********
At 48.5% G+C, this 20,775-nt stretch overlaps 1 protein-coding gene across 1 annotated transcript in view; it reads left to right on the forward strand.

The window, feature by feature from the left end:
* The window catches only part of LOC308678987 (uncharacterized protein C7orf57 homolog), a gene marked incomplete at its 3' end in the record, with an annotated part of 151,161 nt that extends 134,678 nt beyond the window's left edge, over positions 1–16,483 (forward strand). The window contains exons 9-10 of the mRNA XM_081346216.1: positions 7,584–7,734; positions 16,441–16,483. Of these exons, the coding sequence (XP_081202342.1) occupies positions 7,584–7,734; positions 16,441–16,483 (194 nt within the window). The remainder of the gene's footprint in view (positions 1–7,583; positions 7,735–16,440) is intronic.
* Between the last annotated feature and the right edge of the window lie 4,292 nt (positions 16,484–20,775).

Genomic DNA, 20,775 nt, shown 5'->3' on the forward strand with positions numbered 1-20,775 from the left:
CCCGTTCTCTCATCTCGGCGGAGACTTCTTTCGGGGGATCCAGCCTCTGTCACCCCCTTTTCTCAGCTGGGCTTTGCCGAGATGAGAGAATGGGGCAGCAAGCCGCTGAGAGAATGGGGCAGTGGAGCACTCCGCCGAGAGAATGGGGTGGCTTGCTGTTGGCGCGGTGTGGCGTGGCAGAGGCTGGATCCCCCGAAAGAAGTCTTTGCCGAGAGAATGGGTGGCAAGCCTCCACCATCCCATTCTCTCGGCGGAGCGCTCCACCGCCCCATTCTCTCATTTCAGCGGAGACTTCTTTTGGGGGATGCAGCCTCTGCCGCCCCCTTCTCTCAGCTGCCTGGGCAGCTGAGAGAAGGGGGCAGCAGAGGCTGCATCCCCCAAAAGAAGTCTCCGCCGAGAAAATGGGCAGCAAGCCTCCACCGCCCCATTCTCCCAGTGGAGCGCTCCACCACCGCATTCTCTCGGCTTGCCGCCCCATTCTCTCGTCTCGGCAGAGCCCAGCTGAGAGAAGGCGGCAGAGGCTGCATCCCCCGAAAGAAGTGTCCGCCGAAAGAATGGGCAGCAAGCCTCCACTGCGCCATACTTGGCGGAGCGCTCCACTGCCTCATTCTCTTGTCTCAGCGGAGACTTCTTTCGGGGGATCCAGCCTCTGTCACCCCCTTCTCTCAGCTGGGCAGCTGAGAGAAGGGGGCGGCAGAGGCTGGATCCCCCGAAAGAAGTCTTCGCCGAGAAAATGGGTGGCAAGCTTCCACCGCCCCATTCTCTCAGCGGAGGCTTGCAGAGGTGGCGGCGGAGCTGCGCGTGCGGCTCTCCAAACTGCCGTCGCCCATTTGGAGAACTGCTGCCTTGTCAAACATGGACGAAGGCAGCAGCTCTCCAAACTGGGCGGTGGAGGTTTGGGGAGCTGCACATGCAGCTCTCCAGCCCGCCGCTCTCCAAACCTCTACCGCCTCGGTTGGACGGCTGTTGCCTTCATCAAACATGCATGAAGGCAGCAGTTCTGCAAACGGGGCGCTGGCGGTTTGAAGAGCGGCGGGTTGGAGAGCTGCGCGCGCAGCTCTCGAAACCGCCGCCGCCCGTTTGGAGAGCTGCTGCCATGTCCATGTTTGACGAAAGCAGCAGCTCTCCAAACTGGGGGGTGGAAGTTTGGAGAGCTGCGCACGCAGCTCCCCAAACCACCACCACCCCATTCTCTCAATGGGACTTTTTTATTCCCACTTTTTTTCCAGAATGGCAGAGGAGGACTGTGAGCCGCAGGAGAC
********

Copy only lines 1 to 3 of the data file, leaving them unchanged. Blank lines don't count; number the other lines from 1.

At 48.5% G+C, this 20,775-nt stretch overlaps 1 protein-coding gene across 1 annotated transcript in view; it reads left to right on the forward strand.

The window, feature by feature from the left end:
* The window catches only part of LOC308678987 (uncharacterized protein C7orf57 homolog), a gene marked incomplete at its 3' end in the record, with an annotated part of 151,161 nt that extends 134,678 nt beyond the window's left edge, over positions 1–16,483 (forward strand). The window contains exons 9-10 of the mRNA XM_081346216.1: positions 7,584–7,734; positions 16,441–16,483. Of these exons, the coding sequence (XP_081202342.1) occupies positions 7,584–7,734; positions 16,441–16,483 (194 nt within the window). The remainder of the gene's footprint in view (positions 1–7,583; positions 7,735–16,440) is intronic.